The Traditional Children's Games of England Scotland
& Ireland In Dictionary Form - Volume 2

With Tunes(sheet music), Singing-rhymes(lyrics), Methods Of Playing with diagrams and illustrations.

Home Main Menu Singing & Playing Order & Order Info Support Search Voucher Codes



Share page  Visit Us On FB

Previous Contents Next
66                             PRAY, PRETTY MISS
Pray, pretty Miss, will you come out
To help me in my dancing ?
Yes!
Now you are a good Miss !
Now you are a good Miss!
Now you are a good Miss !
To help me in my dancing.
—Cornwall (Folk-lore Journal, v. 47, 48).
III. Pray, pretty Miss, will you come out to help us in our
dancing ? No! Oh, then you are a naughty Miss, won't help us with
our dancing. Pray, pretty Miss, will you come out to help us in our
dancing ?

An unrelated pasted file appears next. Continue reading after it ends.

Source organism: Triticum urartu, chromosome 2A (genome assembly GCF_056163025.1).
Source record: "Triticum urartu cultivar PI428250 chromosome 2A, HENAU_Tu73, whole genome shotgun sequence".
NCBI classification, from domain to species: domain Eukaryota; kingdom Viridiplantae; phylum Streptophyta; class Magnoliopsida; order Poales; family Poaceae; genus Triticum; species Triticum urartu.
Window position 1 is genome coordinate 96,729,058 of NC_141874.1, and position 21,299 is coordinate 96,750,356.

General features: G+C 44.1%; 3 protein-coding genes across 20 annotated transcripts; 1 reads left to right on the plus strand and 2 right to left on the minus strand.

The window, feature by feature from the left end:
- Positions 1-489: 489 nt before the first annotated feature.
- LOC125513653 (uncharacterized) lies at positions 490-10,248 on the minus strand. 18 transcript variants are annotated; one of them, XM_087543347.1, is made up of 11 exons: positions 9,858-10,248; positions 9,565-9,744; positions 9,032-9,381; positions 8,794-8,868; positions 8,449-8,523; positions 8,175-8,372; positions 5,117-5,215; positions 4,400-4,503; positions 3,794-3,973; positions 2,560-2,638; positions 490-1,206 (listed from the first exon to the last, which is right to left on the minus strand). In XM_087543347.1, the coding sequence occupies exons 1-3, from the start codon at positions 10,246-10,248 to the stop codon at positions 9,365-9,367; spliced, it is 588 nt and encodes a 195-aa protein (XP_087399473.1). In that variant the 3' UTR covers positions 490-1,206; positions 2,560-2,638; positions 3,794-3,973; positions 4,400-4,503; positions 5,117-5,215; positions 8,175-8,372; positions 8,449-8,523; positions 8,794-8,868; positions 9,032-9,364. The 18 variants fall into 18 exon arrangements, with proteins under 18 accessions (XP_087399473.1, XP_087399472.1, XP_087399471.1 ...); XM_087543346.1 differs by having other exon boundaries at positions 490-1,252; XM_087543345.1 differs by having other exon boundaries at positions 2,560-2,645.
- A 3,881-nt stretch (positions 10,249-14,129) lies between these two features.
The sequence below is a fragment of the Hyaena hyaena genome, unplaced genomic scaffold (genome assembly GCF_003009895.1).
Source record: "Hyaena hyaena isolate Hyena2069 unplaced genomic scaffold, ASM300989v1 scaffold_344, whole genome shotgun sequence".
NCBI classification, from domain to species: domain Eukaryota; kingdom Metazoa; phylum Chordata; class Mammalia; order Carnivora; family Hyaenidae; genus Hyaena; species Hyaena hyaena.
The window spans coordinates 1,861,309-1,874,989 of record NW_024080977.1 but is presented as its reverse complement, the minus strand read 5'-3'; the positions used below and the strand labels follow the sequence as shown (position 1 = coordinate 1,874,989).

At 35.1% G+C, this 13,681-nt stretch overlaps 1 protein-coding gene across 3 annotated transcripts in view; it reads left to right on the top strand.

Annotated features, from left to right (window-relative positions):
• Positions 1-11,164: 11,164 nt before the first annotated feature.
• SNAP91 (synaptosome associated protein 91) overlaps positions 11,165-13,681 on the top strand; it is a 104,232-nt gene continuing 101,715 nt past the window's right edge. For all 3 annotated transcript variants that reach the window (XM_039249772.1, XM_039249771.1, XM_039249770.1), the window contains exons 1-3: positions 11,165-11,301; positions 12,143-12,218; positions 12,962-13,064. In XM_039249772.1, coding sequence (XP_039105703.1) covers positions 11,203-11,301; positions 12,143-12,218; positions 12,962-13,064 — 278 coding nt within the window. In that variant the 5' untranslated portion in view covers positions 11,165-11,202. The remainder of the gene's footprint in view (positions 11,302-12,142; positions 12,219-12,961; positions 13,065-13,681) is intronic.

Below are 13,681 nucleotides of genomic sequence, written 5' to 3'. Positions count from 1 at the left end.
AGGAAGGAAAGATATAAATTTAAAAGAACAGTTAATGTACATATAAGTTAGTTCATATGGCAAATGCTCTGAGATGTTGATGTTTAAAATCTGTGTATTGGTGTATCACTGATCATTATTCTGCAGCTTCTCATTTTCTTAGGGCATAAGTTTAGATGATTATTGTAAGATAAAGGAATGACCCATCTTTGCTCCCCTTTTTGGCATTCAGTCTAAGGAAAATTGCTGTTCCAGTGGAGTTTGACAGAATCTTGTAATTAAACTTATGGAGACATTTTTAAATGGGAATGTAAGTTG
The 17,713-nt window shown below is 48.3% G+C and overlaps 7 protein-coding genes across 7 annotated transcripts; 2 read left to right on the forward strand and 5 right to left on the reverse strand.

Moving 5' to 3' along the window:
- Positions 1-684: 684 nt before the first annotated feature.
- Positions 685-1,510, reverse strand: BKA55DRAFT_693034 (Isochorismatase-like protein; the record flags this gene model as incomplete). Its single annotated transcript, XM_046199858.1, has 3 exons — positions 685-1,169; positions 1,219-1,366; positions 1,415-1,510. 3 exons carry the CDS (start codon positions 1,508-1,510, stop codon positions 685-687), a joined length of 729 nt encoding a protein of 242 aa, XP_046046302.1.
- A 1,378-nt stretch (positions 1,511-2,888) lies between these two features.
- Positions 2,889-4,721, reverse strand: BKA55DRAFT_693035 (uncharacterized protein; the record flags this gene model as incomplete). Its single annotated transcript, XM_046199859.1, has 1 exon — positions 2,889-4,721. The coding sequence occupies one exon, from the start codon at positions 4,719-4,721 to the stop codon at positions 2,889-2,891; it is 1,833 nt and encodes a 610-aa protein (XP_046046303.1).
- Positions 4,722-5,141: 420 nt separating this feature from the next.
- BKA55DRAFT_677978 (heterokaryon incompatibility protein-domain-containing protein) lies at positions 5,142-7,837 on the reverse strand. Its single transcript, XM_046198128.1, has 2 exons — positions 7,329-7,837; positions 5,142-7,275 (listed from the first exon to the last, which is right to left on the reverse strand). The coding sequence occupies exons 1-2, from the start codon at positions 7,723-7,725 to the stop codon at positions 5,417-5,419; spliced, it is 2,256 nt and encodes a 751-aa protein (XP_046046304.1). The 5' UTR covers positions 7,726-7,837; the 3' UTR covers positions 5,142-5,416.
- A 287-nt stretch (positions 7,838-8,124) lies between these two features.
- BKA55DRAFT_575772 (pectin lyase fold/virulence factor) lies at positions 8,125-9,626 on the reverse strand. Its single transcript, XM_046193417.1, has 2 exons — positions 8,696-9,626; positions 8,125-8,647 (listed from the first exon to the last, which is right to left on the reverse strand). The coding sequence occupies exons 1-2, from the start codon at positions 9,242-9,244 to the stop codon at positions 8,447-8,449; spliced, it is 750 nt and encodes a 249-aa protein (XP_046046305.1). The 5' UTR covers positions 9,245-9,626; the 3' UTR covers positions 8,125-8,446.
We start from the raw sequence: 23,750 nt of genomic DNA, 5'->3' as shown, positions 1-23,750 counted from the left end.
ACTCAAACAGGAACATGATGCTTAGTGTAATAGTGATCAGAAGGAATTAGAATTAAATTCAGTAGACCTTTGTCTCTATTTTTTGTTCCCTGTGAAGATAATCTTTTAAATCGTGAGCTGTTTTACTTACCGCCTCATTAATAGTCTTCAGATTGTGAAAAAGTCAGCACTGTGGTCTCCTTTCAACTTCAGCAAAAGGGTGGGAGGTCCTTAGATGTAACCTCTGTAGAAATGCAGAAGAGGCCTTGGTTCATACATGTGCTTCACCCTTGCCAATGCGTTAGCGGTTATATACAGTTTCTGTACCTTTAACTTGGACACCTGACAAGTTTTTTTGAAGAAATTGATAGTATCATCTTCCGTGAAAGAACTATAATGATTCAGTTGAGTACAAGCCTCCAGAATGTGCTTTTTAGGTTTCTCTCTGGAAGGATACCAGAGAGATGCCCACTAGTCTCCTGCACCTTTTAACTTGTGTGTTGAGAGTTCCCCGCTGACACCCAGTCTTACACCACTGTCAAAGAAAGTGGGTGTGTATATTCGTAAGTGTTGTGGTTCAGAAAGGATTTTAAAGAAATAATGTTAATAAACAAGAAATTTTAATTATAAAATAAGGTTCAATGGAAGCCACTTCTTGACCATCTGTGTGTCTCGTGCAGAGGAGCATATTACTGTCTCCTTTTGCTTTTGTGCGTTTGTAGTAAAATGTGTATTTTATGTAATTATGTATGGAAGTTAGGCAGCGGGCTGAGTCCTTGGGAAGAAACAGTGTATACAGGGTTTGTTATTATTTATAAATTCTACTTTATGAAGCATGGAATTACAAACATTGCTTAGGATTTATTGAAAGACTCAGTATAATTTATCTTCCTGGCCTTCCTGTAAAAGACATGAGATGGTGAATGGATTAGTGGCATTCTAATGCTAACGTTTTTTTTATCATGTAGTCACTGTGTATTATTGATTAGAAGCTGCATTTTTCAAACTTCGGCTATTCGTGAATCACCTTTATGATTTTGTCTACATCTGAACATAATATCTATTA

Yes!
Now we've got our jolly old lass to help us with our dancing. —Sheffield, Yorks. (Folk-lore Record, v. 87).
IV. Oh, will you come and dance with me, Oh, will you come and dance with me ? No! [They say as above to the next girl, who says "Yes."]
Now we've got our bonny bunch To help us with our dancing.
—Hurstmonceaux, Sussex (Miss Chase).
(b) The Scottish version of this game is played as follows:— All the players stand in a line except two, who stand facing them. These two join hands crosswise, and then advancing and retiring, sing to the child at the end of the line the first four lines. The first child refuses, and they then dance round, singing the second verse. They sing the first verse again, and on her compliance she joins the two, and all three dance round together, singing the last verse. The three then ad­vance and retire, singing the first verse to another child.
The Cornish version is played differently: a ring is formed, boy and girl standing alternately in the centre. The child in







E-Book - An Annotated Compendium of Old Time American Songs by James Alverson III